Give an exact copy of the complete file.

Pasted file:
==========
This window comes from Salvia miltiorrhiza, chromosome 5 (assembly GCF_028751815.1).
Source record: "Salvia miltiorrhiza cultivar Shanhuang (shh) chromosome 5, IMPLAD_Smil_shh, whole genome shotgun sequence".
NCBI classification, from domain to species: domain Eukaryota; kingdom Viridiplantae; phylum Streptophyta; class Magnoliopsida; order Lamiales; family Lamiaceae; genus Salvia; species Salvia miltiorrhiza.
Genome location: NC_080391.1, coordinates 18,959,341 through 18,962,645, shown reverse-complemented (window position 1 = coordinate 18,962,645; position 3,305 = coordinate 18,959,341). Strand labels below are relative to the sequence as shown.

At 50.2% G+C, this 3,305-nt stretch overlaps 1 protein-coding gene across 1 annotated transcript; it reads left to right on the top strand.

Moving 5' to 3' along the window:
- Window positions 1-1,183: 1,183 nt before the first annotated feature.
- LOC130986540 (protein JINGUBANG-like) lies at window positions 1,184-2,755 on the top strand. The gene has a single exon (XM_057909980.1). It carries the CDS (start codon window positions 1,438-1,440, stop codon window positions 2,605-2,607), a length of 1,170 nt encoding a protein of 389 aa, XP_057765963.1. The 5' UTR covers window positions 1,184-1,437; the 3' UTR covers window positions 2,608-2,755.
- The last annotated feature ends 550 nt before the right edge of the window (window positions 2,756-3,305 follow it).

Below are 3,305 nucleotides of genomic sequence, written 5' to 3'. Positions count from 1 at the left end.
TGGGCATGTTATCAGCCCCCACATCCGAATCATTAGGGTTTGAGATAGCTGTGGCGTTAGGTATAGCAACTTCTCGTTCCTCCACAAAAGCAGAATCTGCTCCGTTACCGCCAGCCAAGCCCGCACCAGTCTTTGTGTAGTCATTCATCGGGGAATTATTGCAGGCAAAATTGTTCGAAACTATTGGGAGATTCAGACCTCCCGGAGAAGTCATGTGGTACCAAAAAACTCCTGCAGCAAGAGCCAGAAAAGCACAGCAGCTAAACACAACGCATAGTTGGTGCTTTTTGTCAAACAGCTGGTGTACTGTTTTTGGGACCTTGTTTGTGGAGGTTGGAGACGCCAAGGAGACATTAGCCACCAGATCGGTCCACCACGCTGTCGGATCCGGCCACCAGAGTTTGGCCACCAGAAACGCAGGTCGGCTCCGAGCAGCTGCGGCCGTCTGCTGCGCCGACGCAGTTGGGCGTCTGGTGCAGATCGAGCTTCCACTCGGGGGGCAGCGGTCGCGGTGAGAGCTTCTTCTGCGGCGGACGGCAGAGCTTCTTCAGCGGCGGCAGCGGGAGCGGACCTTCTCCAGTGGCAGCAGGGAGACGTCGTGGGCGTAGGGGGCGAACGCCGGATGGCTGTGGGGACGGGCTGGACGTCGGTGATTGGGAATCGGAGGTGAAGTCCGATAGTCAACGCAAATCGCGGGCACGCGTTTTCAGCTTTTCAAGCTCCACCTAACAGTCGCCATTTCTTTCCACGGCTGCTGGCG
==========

This window comes from Salvia miltiorrhiza, chromosome 5 (assembly GCF_028751815.1).
Source record: "Salvia miltiorrhiza cultivar Shanhuang (shh) chromosome 5, IMPLAD_Smil_shh, whole genome shotgun sequence".
NCBI classification, from domain to species: domain Eukaryota; kingdom Viridiplantae; phylum Streptophyta; class Magnoliopsida; order Lamiales; family Lamiaceae; genus Salvia; species Salvia miltiorrhiza.
Genome location: NC_080391.1, coordinates 18,959,341 through 18,962,645, shown reverse-complemented (window position 1 = coordinate 18,962,645; position 3,305 = coordinate 18,959,341). Strand labels below are relative to the sequence as shown.

At 50.2% G+C, this 3,305-nt stretch overlaps 1 protein-coding gene across 1 annotated transcript; it reads left to right on the top strand.

Moving 5' to 3' along the window:
- Window positions 1-1,183: 1,183 nt before the first annotated feature.
- LOC130986540 (protein JINGUBANG-like) lies at window positions 1,184-2,755 on the top strand. The gene has a single exon (XM_057909980.1). It carries the CDS (start codon window positions 1,438-1,440, stop codon window positions 2,605-2,607), a length of 1,170 nt encoding a protein of 389 aa, XP_057765963.1. The 5' UTR covers window positions 1,184-1,437; the 3' UTR covers window positions 2,608-2,755.
- The last annotated feature ends 550 nt before the right edge of the window (window positions 2,756-3,305 follow it).

Below are 3,305 nucleotides of genomic sequence, written 5' to 3'. Positions count from 1 at the left end.
TGGGCATGTTATCAGCCCCCACATCCGAATCATTAGGGTTTGAGATAGCTGTGGCGTTAGGTATAGCAACTTCTCGTTCCTCCACAAAAGCAGAATCTGCTCCGTTACCGCCAGCCAAGCCCGCACCAGTCTTTGTGTAGTCATTCATCGGGGAATTATTGCAGGCAAAATTGTTCGAAACTATTGGGAGATTCAGACCTCCCGGAGAAGTCATGTGGTACCAAAAAACTCCTGCAGCAAGAGCCAGAAAAGCACAGCAGCTAAACACAACGCATAGTTGGTGCTTTTTGTCAAACAGCTGGTGTACTGTTTTTGGGACCTTGTTTGTGGAGGTTGGAGACGCCAAGGAGACATTAGCCACCAGATCGGTCCACCACGCTGTCGGATCCGGCCACCAGAGTTTGGCCACCAGAAACGCAGGTCGGCTCCGAGCAGCTGCGGCCGTCTGCTGCGCCGACGCAGTTGGGCGTCTGGTGCAGATCGAGCTTCCACTCGGGGGGCAGCGGTCGCGGTGAGAGCTTCTTCTGCGGCGGACGGCAGAGCTTCTTCAGCGGCGGCAGCGGGAGCGGACCTTCTCCAGTGGCAGCAGGGAGACGTCGTGGGCGTAGGGGGCGAACGCCGGATGGCTGTGGGGACGGGCTGGACGTCGGTGATTGGGAATCGGAGGTGAAGTCCGATAGTCAACGCAAATCGCGGGCACGCGTTTTCAGCTTTTCAAGCTCCACCTAACAGTCGCCATTTCTTTCCACGGCTGCTGGCG